In June I visited the islands of Malta and Gozo. I’m writing about them now as I’ve had plenty of time to digest the visit.
I am drawn to islands and have been curious about the ancient temples and early Goddess worshipping culture of these two. I’ve read quite a bit about ancient Venus figurines and “The Myth of the Goddess”, so it seemed like a good place to visit. These sun bathed islands of desert scrub and rocky coastlines made quite an impression on me.
Malta gave me: temples of limestone – sometimes pink limestone,
portals through pitted stone,
interesting obese goddess figurines,
and other curious figurines.
Sometimes what is needed is a shift in perspective and that is what I returned home with from my visit. Before going I had a feeling of being constrained, running along tram lines. Every so often I shake out of my mindset and refind what I want, which is a feeling of wholeness to my life and not a narrowness.
In Malta, the temples, portals, giant slabs of pink and white fashioned from raw limestone that have stood solid, timeworn and pitted down the centuries, spoke to me of silence and endurance.
On returning I felt more open to new sights and experiences once again and had a desire to take a more oblique path. I am being asked to lean towards the left, closer to the earth, like a sailing boat close hauled, leaning into the wind. I am setting off on an oblique course to find my way back to myself.
Malta had plenty of other things I liked, mainly natural things that include all the different sorts of limestone; sun bathing and sea urchin fossil finding on the rocks at Dwejra; the lizards, purple flowers …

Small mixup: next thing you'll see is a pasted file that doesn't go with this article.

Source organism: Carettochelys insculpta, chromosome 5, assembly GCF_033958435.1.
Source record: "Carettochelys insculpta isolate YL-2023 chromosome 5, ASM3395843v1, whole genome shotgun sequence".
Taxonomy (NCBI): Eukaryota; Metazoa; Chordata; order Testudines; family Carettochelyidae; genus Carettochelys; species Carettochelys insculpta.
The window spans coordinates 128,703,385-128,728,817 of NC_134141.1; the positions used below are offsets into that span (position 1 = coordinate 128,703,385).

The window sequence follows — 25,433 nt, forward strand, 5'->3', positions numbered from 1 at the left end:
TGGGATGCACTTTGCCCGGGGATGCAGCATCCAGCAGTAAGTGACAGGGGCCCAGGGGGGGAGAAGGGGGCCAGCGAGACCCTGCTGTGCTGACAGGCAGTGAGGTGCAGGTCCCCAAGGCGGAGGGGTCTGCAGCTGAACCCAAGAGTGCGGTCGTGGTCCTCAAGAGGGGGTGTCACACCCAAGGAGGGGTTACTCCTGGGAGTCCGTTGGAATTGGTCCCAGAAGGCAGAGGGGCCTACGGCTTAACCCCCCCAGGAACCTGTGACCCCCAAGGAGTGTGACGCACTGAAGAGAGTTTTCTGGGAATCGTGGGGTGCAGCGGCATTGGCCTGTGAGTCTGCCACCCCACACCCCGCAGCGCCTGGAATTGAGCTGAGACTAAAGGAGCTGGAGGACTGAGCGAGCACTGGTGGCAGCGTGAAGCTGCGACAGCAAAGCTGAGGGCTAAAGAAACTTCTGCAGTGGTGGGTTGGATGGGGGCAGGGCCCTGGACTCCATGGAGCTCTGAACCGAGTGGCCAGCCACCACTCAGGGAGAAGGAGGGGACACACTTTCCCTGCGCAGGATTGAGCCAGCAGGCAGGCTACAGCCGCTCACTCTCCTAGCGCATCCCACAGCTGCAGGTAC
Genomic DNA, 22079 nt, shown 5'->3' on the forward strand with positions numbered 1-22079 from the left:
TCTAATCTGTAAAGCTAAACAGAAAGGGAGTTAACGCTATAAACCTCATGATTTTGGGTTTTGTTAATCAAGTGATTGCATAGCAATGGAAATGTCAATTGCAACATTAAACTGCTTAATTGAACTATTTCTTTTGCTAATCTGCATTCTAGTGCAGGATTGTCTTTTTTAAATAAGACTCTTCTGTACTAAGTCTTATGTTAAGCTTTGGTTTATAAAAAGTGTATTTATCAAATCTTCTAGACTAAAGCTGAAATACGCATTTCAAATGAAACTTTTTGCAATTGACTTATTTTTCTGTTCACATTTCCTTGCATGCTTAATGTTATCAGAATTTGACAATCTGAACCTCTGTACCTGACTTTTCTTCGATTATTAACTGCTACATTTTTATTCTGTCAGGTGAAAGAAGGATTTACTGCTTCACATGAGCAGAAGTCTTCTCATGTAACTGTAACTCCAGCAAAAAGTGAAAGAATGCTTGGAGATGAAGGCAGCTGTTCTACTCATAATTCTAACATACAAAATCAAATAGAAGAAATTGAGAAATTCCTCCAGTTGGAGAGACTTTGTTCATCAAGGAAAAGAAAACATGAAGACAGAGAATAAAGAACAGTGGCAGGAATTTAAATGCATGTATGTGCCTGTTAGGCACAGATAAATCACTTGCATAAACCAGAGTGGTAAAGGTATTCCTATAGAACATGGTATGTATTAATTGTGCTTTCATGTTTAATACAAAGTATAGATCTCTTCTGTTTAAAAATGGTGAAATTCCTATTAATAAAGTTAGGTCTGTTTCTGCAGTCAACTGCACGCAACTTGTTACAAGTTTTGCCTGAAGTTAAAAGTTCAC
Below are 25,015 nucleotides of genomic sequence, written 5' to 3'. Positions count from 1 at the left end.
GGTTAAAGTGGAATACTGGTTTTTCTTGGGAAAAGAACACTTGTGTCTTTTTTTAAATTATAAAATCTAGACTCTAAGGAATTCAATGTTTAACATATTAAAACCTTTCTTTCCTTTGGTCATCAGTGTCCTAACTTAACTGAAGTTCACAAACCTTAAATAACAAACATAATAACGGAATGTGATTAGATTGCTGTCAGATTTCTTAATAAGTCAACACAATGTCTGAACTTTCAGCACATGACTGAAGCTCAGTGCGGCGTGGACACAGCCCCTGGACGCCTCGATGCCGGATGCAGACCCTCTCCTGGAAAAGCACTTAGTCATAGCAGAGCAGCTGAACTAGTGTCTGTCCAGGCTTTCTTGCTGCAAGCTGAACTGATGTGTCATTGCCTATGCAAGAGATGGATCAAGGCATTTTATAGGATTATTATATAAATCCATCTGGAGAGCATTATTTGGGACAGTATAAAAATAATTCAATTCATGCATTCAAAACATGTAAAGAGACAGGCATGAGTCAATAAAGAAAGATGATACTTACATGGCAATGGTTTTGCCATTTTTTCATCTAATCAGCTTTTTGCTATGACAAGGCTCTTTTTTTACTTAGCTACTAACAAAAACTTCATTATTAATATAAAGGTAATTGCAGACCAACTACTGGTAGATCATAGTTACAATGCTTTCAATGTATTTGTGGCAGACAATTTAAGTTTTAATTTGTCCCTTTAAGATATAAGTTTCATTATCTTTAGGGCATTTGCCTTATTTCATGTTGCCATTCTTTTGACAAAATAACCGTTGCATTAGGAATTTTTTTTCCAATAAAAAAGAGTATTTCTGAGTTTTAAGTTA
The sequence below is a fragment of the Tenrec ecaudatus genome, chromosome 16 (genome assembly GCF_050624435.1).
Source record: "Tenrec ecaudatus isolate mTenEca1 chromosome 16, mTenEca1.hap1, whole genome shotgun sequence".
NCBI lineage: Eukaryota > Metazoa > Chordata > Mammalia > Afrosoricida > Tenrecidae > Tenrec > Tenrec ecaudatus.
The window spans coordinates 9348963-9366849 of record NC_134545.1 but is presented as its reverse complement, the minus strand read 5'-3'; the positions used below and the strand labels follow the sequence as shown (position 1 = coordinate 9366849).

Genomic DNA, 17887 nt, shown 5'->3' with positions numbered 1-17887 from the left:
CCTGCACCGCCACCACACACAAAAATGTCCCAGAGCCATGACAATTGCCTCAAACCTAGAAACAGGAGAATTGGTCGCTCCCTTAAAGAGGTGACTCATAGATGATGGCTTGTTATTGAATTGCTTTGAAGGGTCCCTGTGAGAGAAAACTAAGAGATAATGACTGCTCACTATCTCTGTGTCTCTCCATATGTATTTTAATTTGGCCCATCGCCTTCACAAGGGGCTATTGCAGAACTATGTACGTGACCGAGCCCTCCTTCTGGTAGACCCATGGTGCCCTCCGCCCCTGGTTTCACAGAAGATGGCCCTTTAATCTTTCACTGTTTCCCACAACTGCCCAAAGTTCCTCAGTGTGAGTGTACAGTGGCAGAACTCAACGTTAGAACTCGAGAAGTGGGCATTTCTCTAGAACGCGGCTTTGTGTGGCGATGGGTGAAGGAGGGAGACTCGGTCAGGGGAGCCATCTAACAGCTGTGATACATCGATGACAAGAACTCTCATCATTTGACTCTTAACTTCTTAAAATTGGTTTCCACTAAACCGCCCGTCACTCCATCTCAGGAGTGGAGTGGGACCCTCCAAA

Some years ago I tentatively researched into the “goddess” in her varying forms. I made a little book on Goddesses of River, Sea and Moon, and found myself painting faceless images of female figures. They weren’t all faceless but many were, just like the goddess figurines of the ancient past.
Once again I’m experimenting with faceless figures inspired by the female figurines and colours of Malta. I tell myself that it is not necessary to create something good, but simply to do it, indulge in the process of making a mark, marking a point in time and painting a simple figure is one way to start. The work by the artist Laurie Doctor resonates with me at the moment. She incorporates calligraphy into some of her paintings and sometimes her figures are faceless in a desert-like landscape. I especially like the one I found below – whose title I don’t know – and Night Vigil:
In an artist statement for one exhibition, she wrote:
I wish to communicate moments of fluidity between this world and the world of dreams. I want to share the sense of confirmation that happens when a dream steps right through the daytime door.
Good words. The desert colours of red, gold, faun – colours of earth, sand and rock – work for me at the moment.
I have painted a few little canvases in acrylic incoporating string, leaves and cloth pieces. Here are Desert Dreamer, Desert Icon, Gold Icon and The Pilgrim.